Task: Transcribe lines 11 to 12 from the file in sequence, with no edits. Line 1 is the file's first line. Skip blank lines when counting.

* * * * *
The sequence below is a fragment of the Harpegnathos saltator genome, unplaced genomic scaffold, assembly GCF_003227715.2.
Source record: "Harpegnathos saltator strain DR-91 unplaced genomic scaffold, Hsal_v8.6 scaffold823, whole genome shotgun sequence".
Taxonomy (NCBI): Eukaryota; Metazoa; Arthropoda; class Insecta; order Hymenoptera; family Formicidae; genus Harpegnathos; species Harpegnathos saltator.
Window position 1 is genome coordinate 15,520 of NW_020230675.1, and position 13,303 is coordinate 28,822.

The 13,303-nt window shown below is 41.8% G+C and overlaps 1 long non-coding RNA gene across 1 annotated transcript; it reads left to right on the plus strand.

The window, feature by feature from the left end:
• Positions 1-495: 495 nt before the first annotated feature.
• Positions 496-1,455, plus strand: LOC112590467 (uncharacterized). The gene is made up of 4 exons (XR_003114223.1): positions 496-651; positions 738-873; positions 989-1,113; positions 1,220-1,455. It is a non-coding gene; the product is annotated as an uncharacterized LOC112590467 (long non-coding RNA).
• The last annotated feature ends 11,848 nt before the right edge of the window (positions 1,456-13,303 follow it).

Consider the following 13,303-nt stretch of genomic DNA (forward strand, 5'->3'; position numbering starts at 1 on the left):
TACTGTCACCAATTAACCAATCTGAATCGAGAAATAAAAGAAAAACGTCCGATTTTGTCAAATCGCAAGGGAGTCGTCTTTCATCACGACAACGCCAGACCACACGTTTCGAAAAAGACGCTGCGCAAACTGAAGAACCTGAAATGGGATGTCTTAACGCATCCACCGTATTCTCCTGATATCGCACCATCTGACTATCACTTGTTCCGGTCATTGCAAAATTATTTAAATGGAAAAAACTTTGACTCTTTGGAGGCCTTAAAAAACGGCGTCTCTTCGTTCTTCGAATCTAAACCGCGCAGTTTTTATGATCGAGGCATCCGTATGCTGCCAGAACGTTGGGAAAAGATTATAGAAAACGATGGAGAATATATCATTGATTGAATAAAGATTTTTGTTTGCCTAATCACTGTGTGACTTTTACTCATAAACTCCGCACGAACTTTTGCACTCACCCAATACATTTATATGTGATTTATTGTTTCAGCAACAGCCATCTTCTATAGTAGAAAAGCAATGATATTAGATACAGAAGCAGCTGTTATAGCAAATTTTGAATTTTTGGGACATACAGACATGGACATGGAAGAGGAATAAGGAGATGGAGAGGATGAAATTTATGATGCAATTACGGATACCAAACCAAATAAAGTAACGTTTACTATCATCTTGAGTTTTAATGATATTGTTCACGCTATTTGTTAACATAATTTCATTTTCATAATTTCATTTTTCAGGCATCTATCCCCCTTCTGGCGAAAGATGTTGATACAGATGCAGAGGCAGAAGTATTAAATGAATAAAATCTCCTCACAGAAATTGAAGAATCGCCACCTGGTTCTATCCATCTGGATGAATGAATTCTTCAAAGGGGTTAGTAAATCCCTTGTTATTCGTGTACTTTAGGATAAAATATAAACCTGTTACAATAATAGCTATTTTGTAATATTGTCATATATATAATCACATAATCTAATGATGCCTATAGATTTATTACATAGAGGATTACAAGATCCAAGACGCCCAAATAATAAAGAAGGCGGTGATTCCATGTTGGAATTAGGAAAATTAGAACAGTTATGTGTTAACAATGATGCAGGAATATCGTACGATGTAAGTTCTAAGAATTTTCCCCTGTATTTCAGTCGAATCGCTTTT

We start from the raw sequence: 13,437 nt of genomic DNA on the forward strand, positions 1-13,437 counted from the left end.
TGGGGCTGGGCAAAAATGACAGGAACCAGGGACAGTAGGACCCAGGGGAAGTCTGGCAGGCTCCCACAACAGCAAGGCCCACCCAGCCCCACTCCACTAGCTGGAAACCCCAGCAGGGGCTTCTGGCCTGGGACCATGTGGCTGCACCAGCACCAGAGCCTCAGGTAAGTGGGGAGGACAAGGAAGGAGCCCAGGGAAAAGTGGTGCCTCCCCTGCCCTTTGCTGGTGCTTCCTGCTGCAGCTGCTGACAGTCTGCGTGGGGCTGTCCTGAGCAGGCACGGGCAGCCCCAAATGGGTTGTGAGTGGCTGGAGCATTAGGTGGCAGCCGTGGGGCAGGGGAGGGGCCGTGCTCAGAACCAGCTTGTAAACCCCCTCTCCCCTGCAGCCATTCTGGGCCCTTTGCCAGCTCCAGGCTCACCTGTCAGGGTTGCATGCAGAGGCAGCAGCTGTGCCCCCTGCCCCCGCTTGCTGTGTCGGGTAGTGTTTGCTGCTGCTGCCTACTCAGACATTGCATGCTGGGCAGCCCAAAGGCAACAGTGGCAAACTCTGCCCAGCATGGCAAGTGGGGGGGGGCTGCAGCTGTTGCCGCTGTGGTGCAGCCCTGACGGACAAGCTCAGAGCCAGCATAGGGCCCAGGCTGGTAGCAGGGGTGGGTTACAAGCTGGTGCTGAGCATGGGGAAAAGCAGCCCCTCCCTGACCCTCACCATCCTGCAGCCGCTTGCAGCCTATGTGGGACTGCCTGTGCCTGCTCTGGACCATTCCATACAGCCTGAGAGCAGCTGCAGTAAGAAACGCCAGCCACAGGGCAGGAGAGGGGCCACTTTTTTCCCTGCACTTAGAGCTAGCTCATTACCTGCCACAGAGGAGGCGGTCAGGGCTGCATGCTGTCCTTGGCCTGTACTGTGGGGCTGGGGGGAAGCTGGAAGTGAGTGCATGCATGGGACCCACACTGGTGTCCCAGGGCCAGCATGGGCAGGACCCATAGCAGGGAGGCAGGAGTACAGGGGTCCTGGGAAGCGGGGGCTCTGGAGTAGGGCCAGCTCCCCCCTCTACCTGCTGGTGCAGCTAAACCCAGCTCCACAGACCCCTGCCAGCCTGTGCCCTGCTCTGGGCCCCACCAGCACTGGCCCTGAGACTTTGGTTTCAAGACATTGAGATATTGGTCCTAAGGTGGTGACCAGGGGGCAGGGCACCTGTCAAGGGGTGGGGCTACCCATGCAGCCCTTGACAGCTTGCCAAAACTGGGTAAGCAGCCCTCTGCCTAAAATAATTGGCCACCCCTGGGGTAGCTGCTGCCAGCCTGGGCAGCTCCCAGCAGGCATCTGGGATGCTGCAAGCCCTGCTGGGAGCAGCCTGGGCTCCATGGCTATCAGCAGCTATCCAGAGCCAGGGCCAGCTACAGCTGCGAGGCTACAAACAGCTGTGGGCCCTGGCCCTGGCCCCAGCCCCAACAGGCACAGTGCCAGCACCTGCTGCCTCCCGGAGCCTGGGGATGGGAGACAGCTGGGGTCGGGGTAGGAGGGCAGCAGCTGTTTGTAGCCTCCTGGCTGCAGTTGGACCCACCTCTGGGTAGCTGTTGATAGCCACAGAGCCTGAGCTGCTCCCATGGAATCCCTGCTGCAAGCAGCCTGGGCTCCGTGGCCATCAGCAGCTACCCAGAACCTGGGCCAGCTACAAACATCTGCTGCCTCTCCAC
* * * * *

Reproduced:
TACTGTCACCAATTAACCAATCTGAATCGAGAAATAAAAGAAAAACGTCCGATTTTGTCAAATCGCAAGGGAGTCGTCTTTCATCACGACAACGCCAGACCACACGTTTCGAAAAAGACGCTGCGCAAACTGAAGAACCTGAAATGGGATGTCTTAACGCATCCACCGTATTCTCCTGATATCGCACCATCTGACTATCACTTGTTCCGGTCATTGCAAAATTATTTAAATGGAAAAAACTTTGACTCTTTGGAGGCCTTAAAAAACGGCGTCTCTTCGTTCTTCGAATCTAAACCGCGCAGTTTTTATGATCGAGGCATCCGTATGCTGCCAGAACGTTGGGAAAAGATTATAGAAAACGATGGAGAATATATCATTGATTGAATAAAGATTTTTGTTTGCCTAATCACTGTGTGACTTTTACTCATAAACTCCGCACGAACTTTTGCACTCACCCAATACATTTATATGTGATTTATTGTTTCAGCAACAGCCATCTTCTATAGTAGAAAAGCAATGATATTAGATACAGAAGCAGCTGTTATAGCAAATTTTGAATTTTTGGGACATACAGACATGGACATGGAAGAGGAATAAGGAGATGGAGAGGATGAAATTTATGATGCAATTACGGATACCAAACCAAATAAAGTAACGTTTACTATCATCTTGAGTTTTAATGATATTGTTCACGCTATTTGTTAACATAATTTCATTTTCATAATTTCATTTTTCAGGCATCTATCCCCCTTCTGGCGAAAGATGTTGATACAGATGCAGAGGCAGAAGTATTAAATGAATAAAATCTCCTCACAGAAATTGAAGAATCGCCACCTGGTTCTATCCATCTGGATGAATGAATTCTTCAAAGGGGTTAGTAAATCCCTTGTTATTCGTGTACTTTAGGATAAAATATAAACCTGTTACAATAATAGCTATTTTGTAATATTGTCATATATATAATCACATAATCTAATGATGCCTATAGATTTATTACATAGAGGATTACAAGATCCAAGACGCCCAAATAATAAAGAAGGCGGTGATTCCATGTTGGAATTAGGAAAATTAGAACAGTTATGTGTTAACAATGATGCAGGAATATCGTACGATGTAAGTTCTAAGAATTTTCCCCTGTATTTCAGTCGAATCGCTTTT

We start from the raw sequence: 13,437 nt of genomic DNA on the forward strand, positions 1-13,437 counted from the left end.